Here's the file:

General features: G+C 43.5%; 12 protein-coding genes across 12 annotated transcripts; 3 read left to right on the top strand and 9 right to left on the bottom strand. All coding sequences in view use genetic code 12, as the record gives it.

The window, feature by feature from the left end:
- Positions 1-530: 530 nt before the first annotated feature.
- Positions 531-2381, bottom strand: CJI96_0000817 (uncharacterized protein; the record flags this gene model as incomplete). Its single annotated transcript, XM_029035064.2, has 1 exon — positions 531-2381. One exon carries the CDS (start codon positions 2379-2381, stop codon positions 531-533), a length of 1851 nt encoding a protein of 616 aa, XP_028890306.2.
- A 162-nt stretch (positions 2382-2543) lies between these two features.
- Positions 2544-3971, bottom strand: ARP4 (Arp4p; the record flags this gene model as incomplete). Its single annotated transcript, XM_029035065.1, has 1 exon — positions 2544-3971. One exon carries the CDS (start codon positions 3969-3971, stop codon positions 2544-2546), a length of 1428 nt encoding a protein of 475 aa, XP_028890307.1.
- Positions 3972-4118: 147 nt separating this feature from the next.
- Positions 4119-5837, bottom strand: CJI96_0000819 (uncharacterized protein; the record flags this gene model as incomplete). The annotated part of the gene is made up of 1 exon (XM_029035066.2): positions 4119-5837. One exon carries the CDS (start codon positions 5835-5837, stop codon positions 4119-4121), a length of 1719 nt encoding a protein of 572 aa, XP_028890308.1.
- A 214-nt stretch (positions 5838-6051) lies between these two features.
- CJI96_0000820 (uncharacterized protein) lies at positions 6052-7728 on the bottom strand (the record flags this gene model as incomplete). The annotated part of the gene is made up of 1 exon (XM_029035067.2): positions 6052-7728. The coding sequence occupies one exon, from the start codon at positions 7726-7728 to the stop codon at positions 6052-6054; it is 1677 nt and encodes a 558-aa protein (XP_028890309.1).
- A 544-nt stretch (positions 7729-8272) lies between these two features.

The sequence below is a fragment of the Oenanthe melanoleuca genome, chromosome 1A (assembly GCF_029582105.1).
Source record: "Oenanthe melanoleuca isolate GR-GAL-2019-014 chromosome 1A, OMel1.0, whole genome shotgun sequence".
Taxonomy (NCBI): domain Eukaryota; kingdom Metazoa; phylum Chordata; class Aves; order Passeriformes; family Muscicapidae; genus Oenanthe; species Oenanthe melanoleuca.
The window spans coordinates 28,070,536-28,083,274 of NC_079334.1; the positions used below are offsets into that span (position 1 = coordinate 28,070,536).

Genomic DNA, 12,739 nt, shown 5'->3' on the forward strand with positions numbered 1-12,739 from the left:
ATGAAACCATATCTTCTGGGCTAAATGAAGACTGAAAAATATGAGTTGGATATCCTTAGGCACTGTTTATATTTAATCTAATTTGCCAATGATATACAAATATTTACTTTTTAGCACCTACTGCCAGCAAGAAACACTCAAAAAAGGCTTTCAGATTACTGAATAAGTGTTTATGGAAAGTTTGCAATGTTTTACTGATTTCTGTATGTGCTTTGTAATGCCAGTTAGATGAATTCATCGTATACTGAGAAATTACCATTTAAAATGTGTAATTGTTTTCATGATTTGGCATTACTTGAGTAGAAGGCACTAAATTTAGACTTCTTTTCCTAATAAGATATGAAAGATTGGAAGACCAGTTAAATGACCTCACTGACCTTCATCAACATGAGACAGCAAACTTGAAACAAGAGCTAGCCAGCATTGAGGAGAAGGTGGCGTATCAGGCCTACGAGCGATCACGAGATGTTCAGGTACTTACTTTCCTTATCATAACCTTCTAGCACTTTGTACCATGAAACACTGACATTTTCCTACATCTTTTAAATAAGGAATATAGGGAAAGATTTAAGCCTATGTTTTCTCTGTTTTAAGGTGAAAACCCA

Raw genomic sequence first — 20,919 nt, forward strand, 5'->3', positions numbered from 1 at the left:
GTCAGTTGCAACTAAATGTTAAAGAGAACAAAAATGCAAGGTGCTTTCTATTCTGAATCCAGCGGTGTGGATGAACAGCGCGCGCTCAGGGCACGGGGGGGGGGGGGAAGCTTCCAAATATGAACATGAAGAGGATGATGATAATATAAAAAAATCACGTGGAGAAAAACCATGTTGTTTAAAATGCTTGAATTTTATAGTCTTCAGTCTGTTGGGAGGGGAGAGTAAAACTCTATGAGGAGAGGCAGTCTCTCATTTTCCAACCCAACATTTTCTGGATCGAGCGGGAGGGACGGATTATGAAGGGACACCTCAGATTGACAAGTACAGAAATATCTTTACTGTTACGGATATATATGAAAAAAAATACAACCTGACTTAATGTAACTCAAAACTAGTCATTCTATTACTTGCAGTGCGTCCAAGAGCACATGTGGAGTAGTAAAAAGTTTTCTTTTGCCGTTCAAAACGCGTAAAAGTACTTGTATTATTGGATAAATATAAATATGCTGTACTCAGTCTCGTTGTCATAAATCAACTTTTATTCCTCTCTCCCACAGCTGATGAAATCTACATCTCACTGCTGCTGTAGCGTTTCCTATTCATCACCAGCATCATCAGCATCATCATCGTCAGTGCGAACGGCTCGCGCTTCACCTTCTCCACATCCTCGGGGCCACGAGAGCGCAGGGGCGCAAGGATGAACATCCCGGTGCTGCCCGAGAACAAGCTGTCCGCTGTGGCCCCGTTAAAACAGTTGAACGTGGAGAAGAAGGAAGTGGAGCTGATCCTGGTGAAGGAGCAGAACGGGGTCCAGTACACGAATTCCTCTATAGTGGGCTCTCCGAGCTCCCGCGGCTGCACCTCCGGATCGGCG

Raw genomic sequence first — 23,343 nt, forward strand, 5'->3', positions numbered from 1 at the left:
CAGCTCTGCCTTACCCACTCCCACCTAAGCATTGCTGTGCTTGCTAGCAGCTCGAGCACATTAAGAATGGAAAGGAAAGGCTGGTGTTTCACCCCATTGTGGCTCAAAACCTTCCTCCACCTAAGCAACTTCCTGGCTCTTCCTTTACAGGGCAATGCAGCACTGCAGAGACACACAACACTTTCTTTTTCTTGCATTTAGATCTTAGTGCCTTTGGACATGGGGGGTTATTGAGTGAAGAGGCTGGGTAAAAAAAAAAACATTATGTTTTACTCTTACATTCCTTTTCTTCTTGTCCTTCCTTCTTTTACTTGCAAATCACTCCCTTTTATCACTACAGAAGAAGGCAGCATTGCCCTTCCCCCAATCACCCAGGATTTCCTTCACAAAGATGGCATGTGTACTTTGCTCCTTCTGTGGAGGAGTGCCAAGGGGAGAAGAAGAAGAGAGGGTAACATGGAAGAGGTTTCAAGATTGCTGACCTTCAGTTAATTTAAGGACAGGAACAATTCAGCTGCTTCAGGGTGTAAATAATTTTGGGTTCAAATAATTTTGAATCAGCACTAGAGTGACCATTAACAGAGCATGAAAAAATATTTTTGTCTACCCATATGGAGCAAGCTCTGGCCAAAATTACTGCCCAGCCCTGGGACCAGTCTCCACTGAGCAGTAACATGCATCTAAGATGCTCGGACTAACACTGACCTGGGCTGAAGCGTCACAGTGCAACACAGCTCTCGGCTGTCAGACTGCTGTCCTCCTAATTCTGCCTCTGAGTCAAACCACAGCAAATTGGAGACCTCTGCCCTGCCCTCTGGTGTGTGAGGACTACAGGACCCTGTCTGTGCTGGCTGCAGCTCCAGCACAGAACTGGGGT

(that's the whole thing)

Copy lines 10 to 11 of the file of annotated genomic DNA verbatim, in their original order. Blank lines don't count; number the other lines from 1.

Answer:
- CJI96_0000820 (uncharacterized protein) lies at positions 6052-7728 on the bottom strand (the record flags this gene model as incomplete). The annotated part of the gene is made up of 1 exon (XM_029035067.2): positions 6052-7728. The coding sequence occupies one exon, from the start codon at positions 7726-7728 to the stop codon at positions 6052-6054; it is 1677 nt and encodes a 558-aa protein (XP_028890309.1).
- A 544-nt stretch (positions 7729-8272) lies between these two features.